Glip and Parakeet Crossbills

Maybe…

Gorgeous morning, crisp icy air on west side of Strines/ Hollingdale plantation. It’s a remote spot apart from tree felling going on in the distance. I went looking for Mountain Hare. Have seen them here before, but NONE. Have they gone the same way way as the Goshawk? It’s a Red Grouse shooting moor. The Hollingdale Plantation used to be THE spot for Goshawk- all gone I think. I also found a spring trap in a random spot in the middle of heather moorland habitat on man-made little ‘animal bridge’ with cage. What was that there for? (See photos below).

Did see up c20 Crossbill in different flock. Recorded calls including definite Glip Crossbill and I think Parakeet Crossbill- but need to check as I have much to learn, and feel like I am starting over. It’s a complex subject!.

Also ring-tailed Harrier (presumed Hen but very brief views) and a handful of Bullfinch on the moors which I would like to see better. It also has a history of Great Grey Shrike records- no sign of Homer from Blacka Moor though today!

Crossbills, Glip or Parakeet? over Strines Moor, 26th November 2010. I did find a Two-Barred Crossbill here in 2002; the one below. Will keep looking- ya never know!

Two-barred Crossbill, Strines September 2002 Garry Taylor (no permission needed- Garry is always very generous!). In heavy wing moult which caused a bit of controversy at the time.

Crossbill habitat. A couple of small plantations of  Larch and Scots Pine beyond the larger Hollingdale Plantation. Some Bullfinches in here too that warranted another look.

Vermin Spring Trap. Seemed a bit bizarre in the middle of wild heather Moorland. No rat infestation up here. Something sinister going on? Amazingly while I was there a piece of wood fell from above onto the pad and sprung the trap leaving no injured animals!

Fires lit just as I was leaving. Smoking out the Crossbills?


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About Martin Garner

I am a Free Spirit
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7 Responses to Glip and Parakeet Crossbills

  1. Mark says:

    Re: The spring trap. I once found a Badger snare not too far from here. Nasty looking thing fastened to a couple of logs just small enough to allow the trapped animal to drag them along gradually choking it to death. Also a few larsen traps that mysteriously disintegrated freeing the captive magpie 😉

    Mark

    • AndyD says:

      Re Mountain Hares: I was nearby on Weds and was surprised to see two keepers in an ATV actively hunting Mountain Hares. They shot and retrieved 2 in the short time I was watching. No wonder there aren’t many around. The trap is probably targetting Stoat.

      • Martin Garner says:

        Hi Andy

        Did think it was odd not to see ANY. Unbelievable really.
        Found this on a Hare protection website re Mountain Hare in Scotland:

        “While the mountain hare is persecuted directly for sport it is also snared and shot in large numbers because it allegedly carries a tick borne virus which kills grouse chicks and is therefore seen as a threat to the grouse shooting industry. The Habitats Directive requires member states to ensure exploitation of Annex 5 species is: “compatible with their being maintained at a favourable conservation status.” Since there are no official records of the number of hares being killed it is difficult to see how this requirement can be met. But anecdotal evidence of culling levels strongly suggests that EC wildlife law is being broken in Scotland.”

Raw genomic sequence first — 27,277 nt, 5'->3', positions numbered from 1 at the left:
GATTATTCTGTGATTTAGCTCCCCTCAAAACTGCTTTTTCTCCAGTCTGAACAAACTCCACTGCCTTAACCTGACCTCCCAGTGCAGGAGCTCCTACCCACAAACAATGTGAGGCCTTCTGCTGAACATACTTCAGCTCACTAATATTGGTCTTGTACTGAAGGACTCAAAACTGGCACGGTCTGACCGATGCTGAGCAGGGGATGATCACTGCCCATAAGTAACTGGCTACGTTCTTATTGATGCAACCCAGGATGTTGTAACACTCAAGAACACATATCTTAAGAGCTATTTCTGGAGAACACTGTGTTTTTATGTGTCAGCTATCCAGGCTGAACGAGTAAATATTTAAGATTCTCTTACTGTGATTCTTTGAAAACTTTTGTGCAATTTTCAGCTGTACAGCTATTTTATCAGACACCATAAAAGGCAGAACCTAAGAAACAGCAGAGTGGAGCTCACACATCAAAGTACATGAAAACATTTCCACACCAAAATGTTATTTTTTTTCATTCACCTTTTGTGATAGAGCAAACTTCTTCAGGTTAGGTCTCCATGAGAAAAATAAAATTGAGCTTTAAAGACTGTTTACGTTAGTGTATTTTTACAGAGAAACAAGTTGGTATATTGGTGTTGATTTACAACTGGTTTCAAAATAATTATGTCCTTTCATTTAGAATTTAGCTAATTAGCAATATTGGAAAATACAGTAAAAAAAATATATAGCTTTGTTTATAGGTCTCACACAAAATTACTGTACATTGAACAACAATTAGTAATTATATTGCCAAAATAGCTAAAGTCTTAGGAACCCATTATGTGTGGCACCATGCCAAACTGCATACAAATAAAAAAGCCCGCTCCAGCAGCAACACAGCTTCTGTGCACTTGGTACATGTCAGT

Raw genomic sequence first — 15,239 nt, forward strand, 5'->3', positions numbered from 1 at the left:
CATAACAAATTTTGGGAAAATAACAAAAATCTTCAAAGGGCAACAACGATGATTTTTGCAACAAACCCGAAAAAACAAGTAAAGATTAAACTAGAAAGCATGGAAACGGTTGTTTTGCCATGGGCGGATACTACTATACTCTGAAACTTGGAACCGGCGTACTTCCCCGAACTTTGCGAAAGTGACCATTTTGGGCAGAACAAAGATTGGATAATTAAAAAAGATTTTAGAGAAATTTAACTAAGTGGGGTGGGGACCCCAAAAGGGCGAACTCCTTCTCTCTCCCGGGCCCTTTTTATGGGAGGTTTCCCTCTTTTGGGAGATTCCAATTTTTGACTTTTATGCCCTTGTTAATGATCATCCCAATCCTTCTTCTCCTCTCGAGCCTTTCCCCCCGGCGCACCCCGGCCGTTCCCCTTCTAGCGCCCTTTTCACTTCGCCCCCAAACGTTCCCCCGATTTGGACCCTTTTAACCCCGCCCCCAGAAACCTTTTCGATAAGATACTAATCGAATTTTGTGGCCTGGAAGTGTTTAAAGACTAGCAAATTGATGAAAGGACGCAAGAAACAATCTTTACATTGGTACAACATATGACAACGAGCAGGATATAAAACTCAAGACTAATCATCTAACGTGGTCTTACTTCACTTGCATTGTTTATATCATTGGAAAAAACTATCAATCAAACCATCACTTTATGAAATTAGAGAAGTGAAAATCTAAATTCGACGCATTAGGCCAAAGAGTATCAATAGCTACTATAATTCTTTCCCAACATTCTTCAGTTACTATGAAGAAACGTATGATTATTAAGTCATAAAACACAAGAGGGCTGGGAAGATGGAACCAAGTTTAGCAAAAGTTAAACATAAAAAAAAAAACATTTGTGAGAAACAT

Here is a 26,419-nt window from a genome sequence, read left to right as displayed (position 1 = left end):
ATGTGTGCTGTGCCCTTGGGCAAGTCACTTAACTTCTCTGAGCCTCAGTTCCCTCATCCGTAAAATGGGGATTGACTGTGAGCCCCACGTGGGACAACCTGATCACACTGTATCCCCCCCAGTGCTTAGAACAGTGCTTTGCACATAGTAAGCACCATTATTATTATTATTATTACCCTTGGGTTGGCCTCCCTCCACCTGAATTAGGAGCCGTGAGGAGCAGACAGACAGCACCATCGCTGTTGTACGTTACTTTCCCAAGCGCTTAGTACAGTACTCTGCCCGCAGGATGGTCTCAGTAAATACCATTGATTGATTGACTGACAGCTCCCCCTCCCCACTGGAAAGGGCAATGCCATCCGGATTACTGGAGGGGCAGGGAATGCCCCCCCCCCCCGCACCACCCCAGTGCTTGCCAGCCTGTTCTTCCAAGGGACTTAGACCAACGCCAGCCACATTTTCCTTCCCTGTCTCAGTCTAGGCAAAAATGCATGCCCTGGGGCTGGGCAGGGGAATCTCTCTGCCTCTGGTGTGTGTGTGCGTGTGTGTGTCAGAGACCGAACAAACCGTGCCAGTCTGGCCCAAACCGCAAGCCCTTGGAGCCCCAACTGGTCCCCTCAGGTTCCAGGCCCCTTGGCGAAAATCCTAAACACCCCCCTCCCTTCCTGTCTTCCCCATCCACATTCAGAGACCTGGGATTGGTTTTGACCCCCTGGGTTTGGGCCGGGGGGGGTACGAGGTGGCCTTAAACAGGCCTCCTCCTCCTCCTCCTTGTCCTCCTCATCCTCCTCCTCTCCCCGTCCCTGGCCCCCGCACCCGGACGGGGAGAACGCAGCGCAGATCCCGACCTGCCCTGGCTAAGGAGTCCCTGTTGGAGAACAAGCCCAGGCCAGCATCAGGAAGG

2. Gary Woodburn says:

    Hi Martin

    Your trap looks like the sort that moorland keepers regularly use to trap mustelids, they are commonly used on most grouse moors. Usually they are either buried, covered with vegetation, placed in holes in walls, or nailed to planks to form crossing points over ditches etc.

    Not very nice but it’s quite legal and a very common practice on the moors, I did find a little owl in one that had be put through a hole in a wall once.

    Very useful blog btw, thank you !

    G

  3. Mike Watson says:

    I agree with Gary. Traps similar to this can be found on grouse moors in Bowland and are intended for stoats and weasels. I have seen some disgusting sights on the fells around here. It is also worth checking the base of large rocks for any incongruous looking piles of stones as the gamekeepers often construct a chamber for their traps and bait them with hen’s eggs. Heaven forbid we should have a balanced ecosystem in our uplands. Br, Mike

    • Martin Garner says:

      Hi chaps

      thanks for the responses- much appreciated. I think what seems remarkable to me is the amount of genuine wildlife that is intentionally killed- Goshawk, Hen Harriers, other Birds of Prey, Stoat/ Weasel- anything that ‘threatens’ the Grouse stock- all killed so that the Grouse stock can be kept artificially high (much reduce biodiversity) high so that they can be… killed. Bizarre. I guess, in the end, its all about money.

  4. Pingback: First Lapland Bunting | Birding Frontiers

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